Archive for March 1, 2013


Rabat – Rival protests were held on Friday outside a military tribunal in the Moroccan capital where 24 Sahrawis accused of killing members of the security forces in the Western Sahara in 2010 are being tried.

The politically charged trial, which is being attended by a number of independent foreign observers, has been repeatedly delayed, with the defendants held in custody for more than two years.

The authorities say 11 people died in the clashes, among them members of the security forces, which broke out as the army moved to dismantle the Gdim Izik camp where thousands of local Sahrawis were living in November 2010.

The Sahrawis arrested during the unrest are accused of violence against the security forces, of pre-meditated killing and of mutilating the victims’ bodies.

Some 100 people demonstrated outside the court in Rabat on Friday, among them families of the victims, pro-Saharwi activists and relatives of the accused, many of whom were allowed to attend the trial, an AFP journalist said.

Some relatives of the victims remained outside the tribunal, waving banners that read: “We know who the killers are, so where is justice?”

Ahead of the trial, observers and rights groups expressed concern over allegations the defendants were tortured in custody, about the case being tried by a military court, and about the possible death penalty facing the accused, if convicted.

At dawn on 8 November 2010, Moroccan security forces moved to dismantle the Western Sahara camp, near the territory’s main city of Laayoune, which thousands of Sahrawis had set up in protest over their living conditions.

The intervention sparked clashes that spread to nearby Laayoune, where businesses and public buildings were looted and torched.

The authorities said 11 were killed in the unrest, while the Algeria-based Polisario Front separatists said dozens of people lost their lives.

Morocco annexed the former Spanish colony in 1975, in a move never recognized by the international community.

The Polisario Front launched its struggle for independence even before the annexation, with the resulting war lasting until 1991 when the UN brokered a ceasefire, but a settlement of the conflict still remains elusive.


Source: News24.


Jan. 31, 2013

CAIRO, Jan. 31 (UPI) — Egyptian national interests should prevail over partisan and personal viewpoints, the secretary-general of the Muslim Brotherhood’s political party said.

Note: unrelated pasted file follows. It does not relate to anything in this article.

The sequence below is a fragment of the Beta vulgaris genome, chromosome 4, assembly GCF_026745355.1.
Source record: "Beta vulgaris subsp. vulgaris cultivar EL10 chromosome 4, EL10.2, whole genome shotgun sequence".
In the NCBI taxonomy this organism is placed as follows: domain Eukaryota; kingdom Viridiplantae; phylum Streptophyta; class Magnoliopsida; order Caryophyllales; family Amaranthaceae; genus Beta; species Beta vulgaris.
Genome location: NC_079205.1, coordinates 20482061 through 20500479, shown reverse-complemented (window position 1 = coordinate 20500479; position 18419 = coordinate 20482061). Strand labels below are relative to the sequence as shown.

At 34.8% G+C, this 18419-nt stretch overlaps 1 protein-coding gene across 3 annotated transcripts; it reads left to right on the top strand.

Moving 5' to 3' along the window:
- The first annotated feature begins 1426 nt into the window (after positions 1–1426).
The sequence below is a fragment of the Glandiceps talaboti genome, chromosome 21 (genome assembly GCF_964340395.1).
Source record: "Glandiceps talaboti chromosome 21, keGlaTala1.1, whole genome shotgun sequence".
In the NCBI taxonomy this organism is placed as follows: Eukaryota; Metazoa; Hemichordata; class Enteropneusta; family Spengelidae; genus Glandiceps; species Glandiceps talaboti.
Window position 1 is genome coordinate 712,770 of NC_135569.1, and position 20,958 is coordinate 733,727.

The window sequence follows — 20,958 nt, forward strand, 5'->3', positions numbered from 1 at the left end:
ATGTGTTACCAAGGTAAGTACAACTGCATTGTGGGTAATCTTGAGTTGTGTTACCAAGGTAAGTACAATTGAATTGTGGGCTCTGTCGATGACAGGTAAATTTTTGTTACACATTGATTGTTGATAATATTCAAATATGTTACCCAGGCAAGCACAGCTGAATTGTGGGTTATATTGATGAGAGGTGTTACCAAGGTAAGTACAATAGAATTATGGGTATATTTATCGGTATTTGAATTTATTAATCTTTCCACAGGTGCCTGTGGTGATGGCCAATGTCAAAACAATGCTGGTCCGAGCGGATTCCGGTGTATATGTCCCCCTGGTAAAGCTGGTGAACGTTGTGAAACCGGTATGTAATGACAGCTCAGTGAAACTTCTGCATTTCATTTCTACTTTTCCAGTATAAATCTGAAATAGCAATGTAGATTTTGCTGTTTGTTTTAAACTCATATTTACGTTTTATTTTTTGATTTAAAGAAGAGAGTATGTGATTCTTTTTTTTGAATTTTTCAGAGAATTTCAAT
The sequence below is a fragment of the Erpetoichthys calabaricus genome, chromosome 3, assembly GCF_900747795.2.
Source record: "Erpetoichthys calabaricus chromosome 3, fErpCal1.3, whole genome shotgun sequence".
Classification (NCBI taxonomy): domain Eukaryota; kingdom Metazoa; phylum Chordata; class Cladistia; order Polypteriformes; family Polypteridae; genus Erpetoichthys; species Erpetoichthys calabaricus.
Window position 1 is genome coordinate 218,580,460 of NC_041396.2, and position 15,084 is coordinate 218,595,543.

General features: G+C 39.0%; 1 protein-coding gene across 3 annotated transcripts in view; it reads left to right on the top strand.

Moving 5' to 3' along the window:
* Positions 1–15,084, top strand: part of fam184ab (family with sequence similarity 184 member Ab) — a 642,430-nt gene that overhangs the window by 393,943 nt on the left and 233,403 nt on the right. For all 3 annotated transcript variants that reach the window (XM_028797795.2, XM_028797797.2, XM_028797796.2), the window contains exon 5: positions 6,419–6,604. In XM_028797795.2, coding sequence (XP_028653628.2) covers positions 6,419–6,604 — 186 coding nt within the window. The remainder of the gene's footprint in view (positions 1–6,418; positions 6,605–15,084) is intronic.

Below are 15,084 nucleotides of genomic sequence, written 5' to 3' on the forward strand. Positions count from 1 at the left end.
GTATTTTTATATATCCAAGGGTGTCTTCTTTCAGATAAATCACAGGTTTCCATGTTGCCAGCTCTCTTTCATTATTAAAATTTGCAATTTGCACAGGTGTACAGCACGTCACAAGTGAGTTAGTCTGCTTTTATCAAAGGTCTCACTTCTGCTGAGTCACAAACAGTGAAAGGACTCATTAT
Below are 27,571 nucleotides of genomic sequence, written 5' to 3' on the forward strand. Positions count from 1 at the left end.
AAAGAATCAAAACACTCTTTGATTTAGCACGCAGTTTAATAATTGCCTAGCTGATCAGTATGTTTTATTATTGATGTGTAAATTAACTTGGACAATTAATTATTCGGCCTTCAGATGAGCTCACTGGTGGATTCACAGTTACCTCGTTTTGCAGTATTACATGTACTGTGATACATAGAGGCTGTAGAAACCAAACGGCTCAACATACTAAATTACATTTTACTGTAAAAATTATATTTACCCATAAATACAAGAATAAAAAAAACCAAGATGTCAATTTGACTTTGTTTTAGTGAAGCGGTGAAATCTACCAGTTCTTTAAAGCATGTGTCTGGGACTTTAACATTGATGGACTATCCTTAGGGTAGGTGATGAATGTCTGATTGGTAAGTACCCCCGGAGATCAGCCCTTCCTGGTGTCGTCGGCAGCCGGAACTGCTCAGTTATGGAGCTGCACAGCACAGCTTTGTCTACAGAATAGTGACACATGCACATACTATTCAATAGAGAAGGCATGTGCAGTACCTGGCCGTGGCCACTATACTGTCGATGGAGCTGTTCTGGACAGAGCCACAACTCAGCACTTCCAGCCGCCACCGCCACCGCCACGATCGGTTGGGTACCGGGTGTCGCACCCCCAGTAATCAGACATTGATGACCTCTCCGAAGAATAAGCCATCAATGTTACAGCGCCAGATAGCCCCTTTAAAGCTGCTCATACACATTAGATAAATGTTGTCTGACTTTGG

Egyptian opposition groups initially shrugged off calls from President Mohamed Morsi to have a national dialogue. Hussein Ibrahim, secretary-general of the Muslim Brotherhood’s Freedom and Justice Party, said Islamist politicians were interested in broad-based talks, however.

“We really need to give priority to the interests of the country over intellectual and partisan agendas and narrow personal interests,” he was quoted on the party’s website as saying. “Politicians and party leaders have to compete to offer programs to rebuild Egypt that can positively change the living conditions of citizens.”

Morsi hails from the Muslim Brotherhood. His election in June sparked concerns over the role that Islam has on post-revolutionary politics in Egypt.

Morsi declared a state of emergency in parts of Egypt last week. Frustration boiled over, leading to deadly protests as the country marked the second anniversary of an uprising that unseated longtime President Hosni Mubarak.

Egyptian leaders next month start preparations for parliamentary elections.

“Is it coincidence, though, that the repeated waves of spiraling violence and attempts to spread chaos and lawlessness precede each election event, where the ballot box is the arbitrator?” Ibrahim asked.

Source: United Press International (UPI).


March 01, 2013

BEIRUT (AP) — Activists say the bodies of 10 men, most of them shot in the head, have been found on a road outside of the Syrian capital.

The Britain-based Syrian Observatory for Human Rights says the bodies were dumped on the road between the Damascus suburbs of Adra and Dumair. Observatory director Rami Abdul-Rahman said on Friday that all of the bodies were of men who appeared to be between the ages of 30 and 45. He said one of the men had been decapitated.

The identities of the men were not immediately known.